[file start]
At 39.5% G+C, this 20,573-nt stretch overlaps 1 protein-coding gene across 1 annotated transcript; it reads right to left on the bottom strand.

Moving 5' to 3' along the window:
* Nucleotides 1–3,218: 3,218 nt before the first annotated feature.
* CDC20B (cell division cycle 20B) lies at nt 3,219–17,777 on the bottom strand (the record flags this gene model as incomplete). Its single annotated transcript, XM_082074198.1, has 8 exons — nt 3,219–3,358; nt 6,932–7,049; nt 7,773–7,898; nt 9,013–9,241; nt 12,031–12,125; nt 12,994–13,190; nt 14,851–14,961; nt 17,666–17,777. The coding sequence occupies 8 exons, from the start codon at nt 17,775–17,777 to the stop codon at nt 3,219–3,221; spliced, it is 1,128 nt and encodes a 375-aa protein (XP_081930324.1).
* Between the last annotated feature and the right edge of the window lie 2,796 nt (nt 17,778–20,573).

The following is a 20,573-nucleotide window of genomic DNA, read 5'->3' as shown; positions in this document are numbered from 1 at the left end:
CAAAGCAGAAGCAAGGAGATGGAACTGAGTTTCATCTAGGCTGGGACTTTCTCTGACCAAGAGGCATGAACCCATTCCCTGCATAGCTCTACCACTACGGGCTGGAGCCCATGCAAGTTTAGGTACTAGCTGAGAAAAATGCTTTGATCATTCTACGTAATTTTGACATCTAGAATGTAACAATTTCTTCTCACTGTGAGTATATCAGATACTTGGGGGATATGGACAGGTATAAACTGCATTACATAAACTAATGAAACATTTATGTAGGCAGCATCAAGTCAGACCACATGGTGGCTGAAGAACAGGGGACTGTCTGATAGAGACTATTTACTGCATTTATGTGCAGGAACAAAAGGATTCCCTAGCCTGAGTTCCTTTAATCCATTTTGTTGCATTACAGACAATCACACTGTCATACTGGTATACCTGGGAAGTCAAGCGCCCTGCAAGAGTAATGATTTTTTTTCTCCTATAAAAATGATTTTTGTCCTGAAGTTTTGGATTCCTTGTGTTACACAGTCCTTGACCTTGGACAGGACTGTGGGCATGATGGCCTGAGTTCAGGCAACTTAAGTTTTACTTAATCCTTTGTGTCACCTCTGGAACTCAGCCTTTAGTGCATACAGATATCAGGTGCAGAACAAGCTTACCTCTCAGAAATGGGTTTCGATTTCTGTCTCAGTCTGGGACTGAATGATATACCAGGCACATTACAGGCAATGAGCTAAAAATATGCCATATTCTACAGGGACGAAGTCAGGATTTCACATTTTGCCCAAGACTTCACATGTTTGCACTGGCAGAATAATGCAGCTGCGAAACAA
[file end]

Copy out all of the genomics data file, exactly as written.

At 39.5% G+C, this 20,573-nt stretch overlaps 1 protein-coding gene across 1 annotated transcript; it reads right to left on the bottom strand.

Moving 5' to 3' along the window:
* Nucleotides 1–3,218: 3,218 nt before the first annotated feature.
* CDC20B (cell division cycle 20B) lies at nt 3,219–17,777 on the bottom strand (the record flags this gene model as incomplete). Its single annotated transcript, XM_082074198.1, has 8 exons — nt 3,219–3,358; nt 6,932–7,049; nt 7,773–7,898; nt 9,013–9,241; nt 12,031–12,125; nt 12,994–13,190; nt 14,851–14,961; nt 17,666–17,777. The coding sequence occupies 8 exons, from the start codon at nt 17,775–17,777 to the stop codon at nt 3,219–3,221; spliced, it is 1,128 nt and encodes a 375-aa protein (XP_081930324.1).
* Between the last annotated feature and the right edge of the window lie 2,796 nt (nt 17,778–20,573).

The following is a 20,573-nucleotide window of genomic DNA, read 5'->3' as shown; positions in this document are numbered from 1 at the left end:
CAAAGCAGAAGCAAGGAGATGGAACTGAGTTTCATCTAGGCTGGGACTTTCTCTGACCAAGAGGCATGAACCCATTCCCTGCATAGCTCTACCACTACGGGCTGGAGCCCATGCAAGTTTAGGTACTAGCTGAGAAAAATGCTTTGATCATTCTACGTAATTTTGACATCTAGAATGTAACAATTTCTTCTCACTGTGAGTATATCAGATACTTGGGGGATATGGACAGGTATAAACTGCATTACATAAACTAATGAAACATTTATGTAGGCAGCATCAAGTCAGACCACATGGTGGCTGAAGAACAGGGGACTGTCTGATAGAGACTATTTACTGCATTTATGTGCAGGAACAAAAGGATTCCCTAGCCTGAGTTCCTTTAATCCATTTTGTTGCATTACAGACAATCACACTGTCATACTGGTATACCTGGGAAGTCAAGCGCCCTGCAAGAGTAATGATTTTTTTTCTCCTATAAAAATGATTTTTGTCCTGAAGTTTTGGATTCCTTGTGTTACACAGTCCTTGACCTTGGACAGGACTGTGGGCATGATGGCCTGAGTTCAGGCAACTTAAGTTTTACTTAATCCTTTGTGTCACCTCTGGAACTCAGCCTTTAGTGCATACAGATATCAGGTGCAGAACAAGCTTACCTCTCAGAAATGGGTTTCGATTTCTGTCTCAGTCTGGGACTGAATGATATACCAGGCACATTACAGGCAATGAGCTAAAAATATGCCATATTCTACAGGGACGAAGTCAGGATTTCACATTTTGCCCAAGACTTCACATGTTTGCACTGGCAGAATAATGCAGCTGCGAAACAA